The true conservative believes that the first need for a civilized society comprised of civilized men, women, and children, is “ordered liberty,” or “liberty under law.” A breakdown of order for any reason threatens a society and all within it. The deaths of people of color at the hands of the police, tragic as they are for the actual victims, threatens the breakdown of society as well.
A society based on ordered liberty is one in which each member may pursue his or her own interests provided nobody is hurt in the process. It is the product of both the development of self-control, and the imposition of external control should self-control be insufficient. But self-control is meant the ability of people to control their impulses and behavior so that they can lead meaningful lives without hurting others. Families, churches, social clubs, and schools and other “agents of socialization,” as social scientists might put it, can all contribute to the development of self-control. The more successful they are in developing self-control, the less we need the agencies of external control—the police, the prosecutors, the prisons, and other institutions by which the government helps impose order and punishes those whose misconduct causes disorder.
A lack of personal self-control leading to criminal behavior is by no means the only threat to public disorder. Other threats may include fires, floods, natural disasters, or foreign invaders. For those possibilities, we need, in addition to the police, firefighters, the armed forces, and other public defenders of order as well.
But we must also remember, as the killings of people of color, of whom Tyre Nichols is the latest but no doubt not the last victim show, the threat to order can come from the government itself. Indeed, the killing of Tyre Nichols is not only an obvious assault on him and his family, but an assault on the ordered liberty of the public as well.
That the government itself can be the threat to ordered liberty was shown in George Orwell’s 1984, wherein he described a dystopian future in which the government kept society in a constant state of turmoil through the deliberate spread of terror. And in fact, it is standard operating procedure for the governments of totalitarian societies–Nazi Germany, Stalin’s Soviet Union, Mao’s China, for example—to keep its subjects in a permanent state of fear of the midnight knock on the door and a one-way ticket to a slave labor camp, a “psychiatric” facility, a “re-education camp”—or a gas chamber.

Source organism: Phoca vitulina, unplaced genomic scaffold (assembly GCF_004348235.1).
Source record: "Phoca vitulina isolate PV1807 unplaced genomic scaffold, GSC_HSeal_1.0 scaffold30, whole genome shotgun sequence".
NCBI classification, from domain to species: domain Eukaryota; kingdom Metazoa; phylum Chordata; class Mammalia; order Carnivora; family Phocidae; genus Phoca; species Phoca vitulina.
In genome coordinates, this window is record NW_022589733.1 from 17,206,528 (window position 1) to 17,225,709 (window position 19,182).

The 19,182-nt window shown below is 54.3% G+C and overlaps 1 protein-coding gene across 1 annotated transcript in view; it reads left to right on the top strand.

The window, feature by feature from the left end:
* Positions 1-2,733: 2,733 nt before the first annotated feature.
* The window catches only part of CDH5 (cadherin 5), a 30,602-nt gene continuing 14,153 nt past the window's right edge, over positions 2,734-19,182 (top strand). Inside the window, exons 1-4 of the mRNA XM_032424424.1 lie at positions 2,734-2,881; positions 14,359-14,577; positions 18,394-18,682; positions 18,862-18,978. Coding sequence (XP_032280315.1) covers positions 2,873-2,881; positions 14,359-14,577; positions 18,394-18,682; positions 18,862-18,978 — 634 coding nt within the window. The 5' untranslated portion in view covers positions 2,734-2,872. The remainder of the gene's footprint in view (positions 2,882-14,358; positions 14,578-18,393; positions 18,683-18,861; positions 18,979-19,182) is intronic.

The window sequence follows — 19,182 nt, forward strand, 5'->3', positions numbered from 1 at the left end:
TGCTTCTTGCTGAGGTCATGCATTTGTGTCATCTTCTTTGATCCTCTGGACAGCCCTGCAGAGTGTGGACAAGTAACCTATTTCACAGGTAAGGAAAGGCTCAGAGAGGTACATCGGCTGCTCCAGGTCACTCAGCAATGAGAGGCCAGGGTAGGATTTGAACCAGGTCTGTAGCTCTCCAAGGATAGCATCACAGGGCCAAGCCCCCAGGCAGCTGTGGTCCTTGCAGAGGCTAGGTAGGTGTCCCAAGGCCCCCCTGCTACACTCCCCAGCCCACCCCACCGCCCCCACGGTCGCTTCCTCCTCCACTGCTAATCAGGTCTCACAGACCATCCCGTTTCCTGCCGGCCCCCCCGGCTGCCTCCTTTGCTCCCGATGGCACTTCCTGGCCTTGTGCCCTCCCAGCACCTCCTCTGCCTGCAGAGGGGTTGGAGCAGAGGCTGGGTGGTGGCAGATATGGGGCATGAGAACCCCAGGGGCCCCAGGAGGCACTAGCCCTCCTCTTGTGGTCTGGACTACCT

Of course, the United States, contrary to what its critics from the radical left or the radical right might say, is nowhere near the hell on earth of a truly totalitarian society. Yet the fact remains that the killing of Tyre Nichols seems, on the basis of what we currently know, to have been a classic example of a governmental action which not only killed someone who should not have died, but which threatens the ordered liberty by both its own misconduct and by threatening to revive the extreme anti-police sentiments stoked by the murder of George Floyd and other men and women of color, and all that followed—the widespread lawlessness, looting, and rioting; the refusal of irresponsible mayors and governors to use the police and National Guard to protect the law-abiding citizens and their property from the mobs; and the election of soft-on-crime “progressive” prosecutors who sabotage the work of the responsible police while allowing criminals to create more and more mayhem.